“Obviously, our expectation was and remains that Haggen will become a successful competitor to Albertson’s/Safeway, and we are disappointed in the current situation, which we are following closely,” the agency wrote in an email to The Oregonian.
This isn’t the first time that Albertsons and Haggen have sparred since the store acquisition occurred.
Earlier this year, Albertsons filed a lawsuit against Haggen accusing the grocer of fraud for failing to pay for $41 million in inventory.
At that time, The Oregonian reports that Haggen claimed Albertsons had breached the purchase agreement and had notified Albertsons of those violations before Albertsons sued.
The two companies also face legal action from a Southern California union over allegations they violated union contracts.
[via The Oregonian]
Much like one of those robotic vacuum cleaners that cats love to ride on, at first glance it looks like a robotic mower would be just the thing for someone who wants to sit back and relax while a device does the hard work. But it’s not quite a “set it and forget it” situation with these somewhat pricy robo-mowers, as our esteemed colleagues at Consumer Reports found out when they recently tested a few models.
One of the big considerations shoppers will have to take into account is the price of robotic mowers — the four models Consumer Reports tested this summer ran from $1,000 to $2,400. That’s in comparison to the $400 price tag on a self-propelled Honda model that Consumer Reports has rated highly.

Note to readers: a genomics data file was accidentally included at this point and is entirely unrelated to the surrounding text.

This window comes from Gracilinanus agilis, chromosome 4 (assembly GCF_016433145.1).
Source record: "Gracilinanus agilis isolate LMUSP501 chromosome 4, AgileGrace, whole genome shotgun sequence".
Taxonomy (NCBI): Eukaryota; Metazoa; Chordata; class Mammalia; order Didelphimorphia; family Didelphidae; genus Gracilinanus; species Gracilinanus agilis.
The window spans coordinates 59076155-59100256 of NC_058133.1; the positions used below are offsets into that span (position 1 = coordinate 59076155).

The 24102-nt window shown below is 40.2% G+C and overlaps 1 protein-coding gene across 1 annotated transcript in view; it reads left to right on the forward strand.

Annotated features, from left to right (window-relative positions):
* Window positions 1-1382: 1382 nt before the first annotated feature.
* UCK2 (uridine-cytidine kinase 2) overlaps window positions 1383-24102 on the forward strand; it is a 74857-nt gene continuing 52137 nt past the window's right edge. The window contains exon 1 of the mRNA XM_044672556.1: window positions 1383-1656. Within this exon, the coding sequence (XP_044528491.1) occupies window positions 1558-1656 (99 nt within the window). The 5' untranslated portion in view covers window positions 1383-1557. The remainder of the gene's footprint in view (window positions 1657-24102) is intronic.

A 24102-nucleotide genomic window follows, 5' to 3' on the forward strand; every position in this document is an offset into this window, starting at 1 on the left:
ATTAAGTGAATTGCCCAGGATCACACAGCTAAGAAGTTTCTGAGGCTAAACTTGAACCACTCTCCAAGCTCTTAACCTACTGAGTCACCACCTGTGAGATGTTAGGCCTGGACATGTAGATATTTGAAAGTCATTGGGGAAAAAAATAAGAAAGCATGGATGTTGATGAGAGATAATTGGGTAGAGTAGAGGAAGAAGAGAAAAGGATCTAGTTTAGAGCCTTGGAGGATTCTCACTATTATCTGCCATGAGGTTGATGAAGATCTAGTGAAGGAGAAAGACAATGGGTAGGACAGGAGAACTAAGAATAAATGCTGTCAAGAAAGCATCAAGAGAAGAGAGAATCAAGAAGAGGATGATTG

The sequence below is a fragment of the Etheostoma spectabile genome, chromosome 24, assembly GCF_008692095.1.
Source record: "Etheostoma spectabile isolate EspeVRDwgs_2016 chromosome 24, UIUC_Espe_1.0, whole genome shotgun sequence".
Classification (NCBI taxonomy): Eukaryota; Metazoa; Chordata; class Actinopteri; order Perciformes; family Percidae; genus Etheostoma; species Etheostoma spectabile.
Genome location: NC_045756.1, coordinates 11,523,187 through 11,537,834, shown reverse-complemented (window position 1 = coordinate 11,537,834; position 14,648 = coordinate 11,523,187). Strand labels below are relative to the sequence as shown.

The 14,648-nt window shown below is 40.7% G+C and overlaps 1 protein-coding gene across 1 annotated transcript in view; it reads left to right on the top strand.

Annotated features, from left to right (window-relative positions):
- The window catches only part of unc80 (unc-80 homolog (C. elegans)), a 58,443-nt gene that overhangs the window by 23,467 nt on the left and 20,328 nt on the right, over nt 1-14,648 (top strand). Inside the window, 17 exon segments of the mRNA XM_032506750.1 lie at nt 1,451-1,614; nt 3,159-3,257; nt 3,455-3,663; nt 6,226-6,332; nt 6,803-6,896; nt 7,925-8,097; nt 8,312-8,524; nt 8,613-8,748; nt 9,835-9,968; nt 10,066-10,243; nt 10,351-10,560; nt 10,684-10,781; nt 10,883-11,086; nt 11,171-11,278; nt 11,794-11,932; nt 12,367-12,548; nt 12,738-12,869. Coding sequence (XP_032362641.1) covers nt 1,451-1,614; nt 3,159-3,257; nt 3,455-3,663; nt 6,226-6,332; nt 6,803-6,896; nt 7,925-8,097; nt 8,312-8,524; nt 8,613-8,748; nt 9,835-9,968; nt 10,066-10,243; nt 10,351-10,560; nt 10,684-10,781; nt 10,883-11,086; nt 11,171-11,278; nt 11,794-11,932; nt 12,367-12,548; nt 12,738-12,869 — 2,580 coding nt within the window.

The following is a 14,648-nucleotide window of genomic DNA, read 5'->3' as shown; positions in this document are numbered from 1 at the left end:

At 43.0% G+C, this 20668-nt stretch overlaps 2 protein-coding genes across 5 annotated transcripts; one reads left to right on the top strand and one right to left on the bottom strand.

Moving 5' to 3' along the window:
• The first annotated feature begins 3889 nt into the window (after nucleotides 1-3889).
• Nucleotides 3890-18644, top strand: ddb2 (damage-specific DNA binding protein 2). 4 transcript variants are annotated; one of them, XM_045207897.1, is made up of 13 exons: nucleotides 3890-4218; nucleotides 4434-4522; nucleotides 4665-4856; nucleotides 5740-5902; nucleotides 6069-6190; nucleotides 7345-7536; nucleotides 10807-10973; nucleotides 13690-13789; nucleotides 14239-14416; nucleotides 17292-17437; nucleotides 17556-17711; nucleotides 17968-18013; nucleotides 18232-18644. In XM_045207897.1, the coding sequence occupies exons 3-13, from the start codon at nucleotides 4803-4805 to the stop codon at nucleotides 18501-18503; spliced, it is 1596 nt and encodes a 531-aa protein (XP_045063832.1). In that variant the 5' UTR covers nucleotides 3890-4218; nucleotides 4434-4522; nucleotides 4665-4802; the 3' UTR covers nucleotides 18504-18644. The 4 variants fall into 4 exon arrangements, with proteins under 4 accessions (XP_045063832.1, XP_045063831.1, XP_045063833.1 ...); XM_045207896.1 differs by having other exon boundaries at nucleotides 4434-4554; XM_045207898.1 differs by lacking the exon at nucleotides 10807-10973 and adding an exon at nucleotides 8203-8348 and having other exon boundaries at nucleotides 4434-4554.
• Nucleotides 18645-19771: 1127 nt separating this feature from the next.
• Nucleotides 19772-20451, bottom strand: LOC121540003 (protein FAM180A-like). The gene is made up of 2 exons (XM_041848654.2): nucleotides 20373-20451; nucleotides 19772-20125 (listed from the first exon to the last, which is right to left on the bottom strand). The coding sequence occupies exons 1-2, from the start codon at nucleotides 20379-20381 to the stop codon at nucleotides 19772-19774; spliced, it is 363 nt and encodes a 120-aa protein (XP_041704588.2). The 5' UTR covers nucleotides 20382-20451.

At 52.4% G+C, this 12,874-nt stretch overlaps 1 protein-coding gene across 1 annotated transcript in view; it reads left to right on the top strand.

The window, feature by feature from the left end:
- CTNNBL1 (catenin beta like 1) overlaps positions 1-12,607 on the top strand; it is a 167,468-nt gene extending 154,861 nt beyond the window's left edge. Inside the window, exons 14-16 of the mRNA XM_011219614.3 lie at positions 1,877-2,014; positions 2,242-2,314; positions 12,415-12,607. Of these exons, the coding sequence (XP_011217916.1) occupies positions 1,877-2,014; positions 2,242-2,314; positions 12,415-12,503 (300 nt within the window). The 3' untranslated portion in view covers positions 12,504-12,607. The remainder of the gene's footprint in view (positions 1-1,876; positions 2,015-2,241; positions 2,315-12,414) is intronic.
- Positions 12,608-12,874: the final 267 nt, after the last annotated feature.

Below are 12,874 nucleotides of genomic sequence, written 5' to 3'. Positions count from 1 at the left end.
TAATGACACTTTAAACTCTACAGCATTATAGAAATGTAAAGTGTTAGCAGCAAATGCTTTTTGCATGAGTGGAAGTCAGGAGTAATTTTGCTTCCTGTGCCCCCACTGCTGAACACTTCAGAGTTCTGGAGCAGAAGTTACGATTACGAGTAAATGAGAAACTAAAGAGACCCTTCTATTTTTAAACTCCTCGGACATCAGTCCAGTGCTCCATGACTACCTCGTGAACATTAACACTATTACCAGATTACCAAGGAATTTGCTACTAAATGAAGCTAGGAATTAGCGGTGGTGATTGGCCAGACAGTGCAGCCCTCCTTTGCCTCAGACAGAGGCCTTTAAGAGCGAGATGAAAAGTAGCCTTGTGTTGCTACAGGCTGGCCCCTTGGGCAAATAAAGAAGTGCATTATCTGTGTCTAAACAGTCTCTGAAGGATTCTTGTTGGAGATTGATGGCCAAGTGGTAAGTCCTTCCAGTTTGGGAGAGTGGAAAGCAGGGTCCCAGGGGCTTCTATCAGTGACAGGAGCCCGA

There’s also the question of installation time: you need to first set a perimeter wire for the robot mowers, driving a stake about every 18 inches into the ground to set boundaries, and then install the docking station and program the mower. All of that setting up can take several hours.
And once it’s going, there’s no guarantee the battery-powered mowers will keep going all by themselves, as they can get stuck on uneven surfaces on your lawn and need human hands to free them.
Another advantage of self-propelled mowers that shoppers should consider is the clean, even cut and straight lines Consumer Reports testers got with the self-propelled model. The robo mowers wander randomly, clipping the grass as they go, which results in an even cut, but a less smooth surface. That rougher cut can cause stress to the grass, drying it out and making it more susceptible to disease.
Check out the video from Consumer Reports below for more information on how robo mowers stack up to traditional self-propelled models:
Salisbury, a city of around 34,000 residents located along the I-85 corridor between Charlotte and Greensboro, announced today that it has become “America’s first 10 gigabit city,” as it turns on the city-owned “Fibrant” network running tech developed by a company called Calix.
The city spent five years building its network and has been selling gigabit broadband access since 2014. But it now claims that the Fibrant system will deliver speeds of up to 10Gbps.
The first folks in Salisbury to get the higher-speed service will be at small Catawba College, a liberal arts college with around 1,200 students. The school’s Hoke Hall, which houses Catawba’s IT center, will debut Fibrant, with other campus buildings set to receive the necessary infrastructure improvements in the future.